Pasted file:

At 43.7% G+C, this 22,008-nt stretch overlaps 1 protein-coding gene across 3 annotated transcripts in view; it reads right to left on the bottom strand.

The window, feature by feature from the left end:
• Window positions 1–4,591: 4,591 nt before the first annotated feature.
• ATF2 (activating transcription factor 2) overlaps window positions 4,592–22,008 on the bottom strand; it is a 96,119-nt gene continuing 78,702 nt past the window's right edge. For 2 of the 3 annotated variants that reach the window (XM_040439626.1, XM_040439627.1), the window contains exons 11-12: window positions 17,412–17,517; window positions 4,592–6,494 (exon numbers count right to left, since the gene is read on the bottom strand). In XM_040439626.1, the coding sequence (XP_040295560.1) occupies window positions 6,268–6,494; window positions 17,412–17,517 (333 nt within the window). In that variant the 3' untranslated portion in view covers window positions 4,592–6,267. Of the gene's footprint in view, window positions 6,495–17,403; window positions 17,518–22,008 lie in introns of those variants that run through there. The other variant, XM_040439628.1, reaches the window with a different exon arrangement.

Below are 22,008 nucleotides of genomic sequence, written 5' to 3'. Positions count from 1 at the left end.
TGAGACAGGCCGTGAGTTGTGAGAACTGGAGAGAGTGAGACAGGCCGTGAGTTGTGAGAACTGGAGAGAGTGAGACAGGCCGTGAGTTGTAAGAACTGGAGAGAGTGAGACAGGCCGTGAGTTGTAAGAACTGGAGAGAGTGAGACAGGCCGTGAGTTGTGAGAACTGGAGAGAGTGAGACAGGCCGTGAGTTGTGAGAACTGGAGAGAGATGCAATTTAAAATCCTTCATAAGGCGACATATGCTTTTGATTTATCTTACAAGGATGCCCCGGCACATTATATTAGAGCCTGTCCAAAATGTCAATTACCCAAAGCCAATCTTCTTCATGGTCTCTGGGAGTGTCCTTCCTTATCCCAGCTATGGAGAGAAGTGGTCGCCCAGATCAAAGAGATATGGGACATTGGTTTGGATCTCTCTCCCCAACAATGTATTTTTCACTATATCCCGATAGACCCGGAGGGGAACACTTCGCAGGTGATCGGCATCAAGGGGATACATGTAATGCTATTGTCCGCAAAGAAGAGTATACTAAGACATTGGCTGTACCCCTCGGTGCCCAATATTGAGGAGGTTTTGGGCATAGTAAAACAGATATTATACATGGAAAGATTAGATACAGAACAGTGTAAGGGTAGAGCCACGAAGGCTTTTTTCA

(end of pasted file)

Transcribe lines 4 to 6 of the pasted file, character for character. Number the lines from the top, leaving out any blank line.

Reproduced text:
• ATF2 (activating transcription factor 2) overlaps window positions 4,592–22,008 on the bottom strand; it is a 96,119-nt gene continuing 78,702 nt past the window's right edge. For 2 of the 3 annotated variants that reach the window (XM_040439626.1, XM_040439627.1), the window contains exons 11-12: window positions 17,412–17,517; window positions 4,592–6,494 (exon numbers count right to left, since the gene is read on the bottom strand). In XM_040439626.1, the coding sequence (XP_040295560.1) occupies window positions 6,268–6,494; window positions 17,412–17,517 (333 nt within the window). In that variant the 3' untranslated portion in view covers window positions 4,592–6,267. Of the gene's footprint in view, window positions 6,495–17,403; window positions 17,518–22,008 lie in introns of those variants that run through there. The other variant, XM_040439628.1, reaches the window with a different exon arrangement.

Below are 22,008 nucleotides of genomic sequence, written 5' to 3'. Positions count from 1 at the left end.
TGAGACAGGCCGTGAGTTGTGAGAACTGGAGAGAGTGAGACAGGCCGTGAGTTGTGAGAACTGGAGAGAGTGAGACAGGCCGTGAGTTGTAAGAACTGGAGAGAGTGAGACAGGCCGTGAGTTGTAAGAACTGGAGAGAGTGAGACAGGCCGTGAGTTGTGAGAACTGGAGAGAGTGAGACAGGCCGTGAGTTGTGAGAACTGGAGAGAGATGCAATTTAAAATCCTTCATAAGGCGACATATGCTTTTGATTTATCTTACAAGGATGCCCCGGCACATTATATTAGAGCCTGTCCAAAATGTCAATTACCCAAAGCCAATCTTCTTCATGGTCTCTGGGAGTGTCCTTCCTTATCCCAGCTATGGAGAGAAGTGGTCGCCCAGATCAAAGAGATATGGGACATTGGTTTGGATCTCTCTCCCCAACAATGTATTTTTCACTATATCCCGATAGACCCGGAGGGGAACACTTCGCAGGTGATCGGCATCAAGGGGATACATGTAATGCTATTGTCCGCAAAGAAGAGTATACTAAGACATTGGCTGTACCCCTCGGTGCCCAATATTGAGGAGGTTTTGGGCATAGTAAAACAGATATTATACATGGAAAGATTAGATACAGAACAGTGTAAGGGTAGAGCCACGAAGGCTTTTTTCA